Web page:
On Sunday we tried Zoom videoconferencing with daughters Sarah and Kari and their spouses ( who also have perfectly good names and they are DJ and Jon). I think I made all the rookie mistakes in hosting the get-together, but after a few minutes had everyone settled in fairly well.
It went well enough that we’ll certainly try it again, with a couple of changes. Sarah and DJ attempted to enter the meeting from their car which was located in the parking lot at a McDonald’s restaurant, but Mickey D didn’t have the network bandwidth to make it run smoothly for them. It did come through, but was jerky-jerky at times.
So it was a learning experience for us, and we’ll all be pros the next time. The star of the show was Kari and Jon’s new puppy, who was on screen for only a few seconds but that was way long enough to win our hearts and minds. He’s a baby malamute with fur twelve inches deep and feet like snowshoes. He apparently also pees, somewhere, every 40 minutes.
Ahhhhh, there’s good news today! The Finns have done it again. They’ve come up with a word to describe an activity wherein the isolation of these coronavirus days could be an advantage (at least for part of the populace), and that’s kalsarikännit.
The translation is “getting drunk at home, alone, in your underwear.”
No less a publication than the Times of New York has reported on this practice. (I will add that it is not restricted to those of Finnish ancestry.)
Being inspired by this story, I began experiments with being at home in my underwear but not drunk, for reasons that I need not go into. Obviously, I am also not alone, since pushing Robin out the door for hours at this time of the emergency when there is nowhere for her to go would be cruel. It would also be impossible, since she is much stronger than you would suspect of a 62 inch-high person.
The interesting thing is that Robin hasn’t even noticed that I am experimenting, since over the years I have apparently achieved a level of everyday slovenliness that has numbed her to my physical appearance.
When I pushed the envelope even further and went without clothing at all one day … nothing. Nothing, that is, for several hours until when I was going to fry up some bacon for lunch and she silently held out an apron for me to wear. Something she has never done before.
It warmed my heart.
She had noticed.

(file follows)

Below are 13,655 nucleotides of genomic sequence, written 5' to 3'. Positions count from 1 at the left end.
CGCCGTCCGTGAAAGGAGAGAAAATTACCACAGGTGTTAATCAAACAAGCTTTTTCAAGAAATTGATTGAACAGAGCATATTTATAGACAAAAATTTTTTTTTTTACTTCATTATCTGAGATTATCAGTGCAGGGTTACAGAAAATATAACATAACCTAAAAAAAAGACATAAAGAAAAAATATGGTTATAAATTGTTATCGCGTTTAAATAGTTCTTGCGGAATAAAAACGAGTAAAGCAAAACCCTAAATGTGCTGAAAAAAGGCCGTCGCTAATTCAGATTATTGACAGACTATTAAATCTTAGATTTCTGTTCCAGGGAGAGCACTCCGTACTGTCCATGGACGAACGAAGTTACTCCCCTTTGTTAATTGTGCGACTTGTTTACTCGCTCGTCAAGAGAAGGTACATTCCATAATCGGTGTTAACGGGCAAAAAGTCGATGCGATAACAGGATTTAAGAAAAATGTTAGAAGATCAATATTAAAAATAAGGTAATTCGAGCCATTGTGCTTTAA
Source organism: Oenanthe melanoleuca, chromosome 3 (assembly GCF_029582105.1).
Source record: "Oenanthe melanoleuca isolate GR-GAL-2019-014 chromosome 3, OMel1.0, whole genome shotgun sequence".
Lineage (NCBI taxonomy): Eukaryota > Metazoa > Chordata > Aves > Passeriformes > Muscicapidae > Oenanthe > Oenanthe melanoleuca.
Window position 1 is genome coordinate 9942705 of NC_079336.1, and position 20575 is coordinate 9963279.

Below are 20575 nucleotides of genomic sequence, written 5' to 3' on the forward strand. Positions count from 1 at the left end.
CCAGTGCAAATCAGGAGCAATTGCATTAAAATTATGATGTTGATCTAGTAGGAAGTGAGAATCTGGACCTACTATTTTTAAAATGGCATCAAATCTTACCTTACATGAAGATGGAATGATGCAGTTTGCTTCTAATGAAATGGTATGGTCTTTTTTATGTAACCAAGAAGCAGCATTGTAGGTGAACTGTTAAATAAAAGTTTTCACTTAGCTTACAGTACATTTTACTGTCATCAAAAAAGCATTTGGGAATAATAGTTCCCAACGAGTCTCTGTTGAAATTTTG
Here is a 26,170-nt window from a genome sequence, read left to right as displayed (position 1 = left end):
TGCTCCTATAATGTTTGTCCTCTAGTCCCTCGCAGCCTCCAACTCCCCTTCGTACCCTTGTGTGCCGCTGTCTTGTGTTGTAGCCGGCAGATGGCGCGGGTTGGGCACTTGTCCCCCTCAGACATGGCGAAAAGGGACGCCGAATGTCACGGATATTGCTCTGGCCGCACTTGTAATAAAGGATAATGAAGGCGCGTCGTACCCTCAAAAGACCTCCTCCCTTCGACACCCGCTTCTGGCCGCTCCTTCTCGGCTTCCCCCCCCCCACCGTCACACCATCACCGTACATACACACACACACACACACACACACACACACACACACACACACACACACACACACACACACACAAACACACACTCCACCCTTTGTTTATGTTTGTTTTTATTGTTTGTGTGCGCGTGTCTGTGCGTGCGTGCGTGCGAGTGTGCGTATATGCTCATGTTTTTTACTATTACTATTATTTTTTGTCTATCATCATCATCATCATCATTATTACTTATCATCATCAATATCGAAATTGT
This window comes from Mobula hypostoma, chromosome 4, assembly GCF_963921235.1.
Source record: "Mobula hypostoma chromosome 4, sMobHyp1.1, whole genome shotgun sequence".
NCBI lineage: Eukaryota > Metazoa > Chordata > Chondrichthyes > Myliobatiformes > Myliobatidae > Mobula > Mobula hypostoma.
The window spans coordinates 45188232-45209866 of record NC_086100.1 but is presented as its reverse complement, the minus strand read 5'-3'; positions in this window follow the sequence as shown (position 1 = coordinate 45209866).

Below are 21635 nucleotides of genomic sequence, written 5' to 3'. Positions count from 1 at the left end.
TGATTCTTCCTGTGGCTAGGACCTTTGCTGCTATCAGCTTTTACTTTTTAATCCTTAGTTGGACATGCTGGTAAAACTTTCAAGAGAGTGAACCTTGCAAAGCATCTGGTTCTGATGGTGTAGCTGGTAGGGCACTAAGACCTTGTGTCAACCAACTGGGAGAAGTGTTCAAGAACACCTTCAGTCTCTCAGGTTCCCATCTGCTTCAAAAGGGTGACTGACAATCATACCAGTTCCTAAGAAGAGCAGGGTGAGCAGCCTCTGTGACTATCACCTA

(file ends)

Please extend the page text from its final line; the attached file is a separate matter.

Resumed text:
Fighting the Good Fight Department
Yesterday we went to do our taxes, at the HR Block office in Delta CO. Don’t ask why we drive 20 miles to do what could be done easily 2 miles away from home, but we got started with a woman we like and we’re sticking with her.
We had a 3:00 appointment, but when we arrived, we found they had adopted a “drop-off only” policy, where I simply stepped inside the door and handed them our papers. The receptionist received them into her latex-gloved hands, all the while looking like I’d just handed her a cow-pie, and told me that the file would be kept in quarantine for a day before our tax preparer even started on it.
No problem-o, said I, and off Robin and I went to Confluence Park, located on the outskirts of Delta. It’s a lovely little 265 acre chunk of naturalness that is located where the Uncompahgre and Gunnison Rivers come together.
We wandered the trails in the park for more than a hour, and even though there were other people around, social distancing was easily accomplished. We were rarely closer than 25 yards from the next human being.
Spring is soooo underway out there. Even though this is truly the season of our discontent, the rest of the natural world cares not a fig for the coronavirus. We are the only species that is dithering about it – for everything else it’s just another spring.
Of course, the rest of the natural world has its problems here and there, too. Ask an American Elm how it’s doing if you can find one, or check out some of the forests here in Colorado where the pines are reddish-brown instead of green because of bark beetle infestation, or consider the wasting disease that is reducing deer populations all over the country even now.
But yesterday afternoon everything was as beautiful as it could be. The sky … impossible that it could be more blue than it was.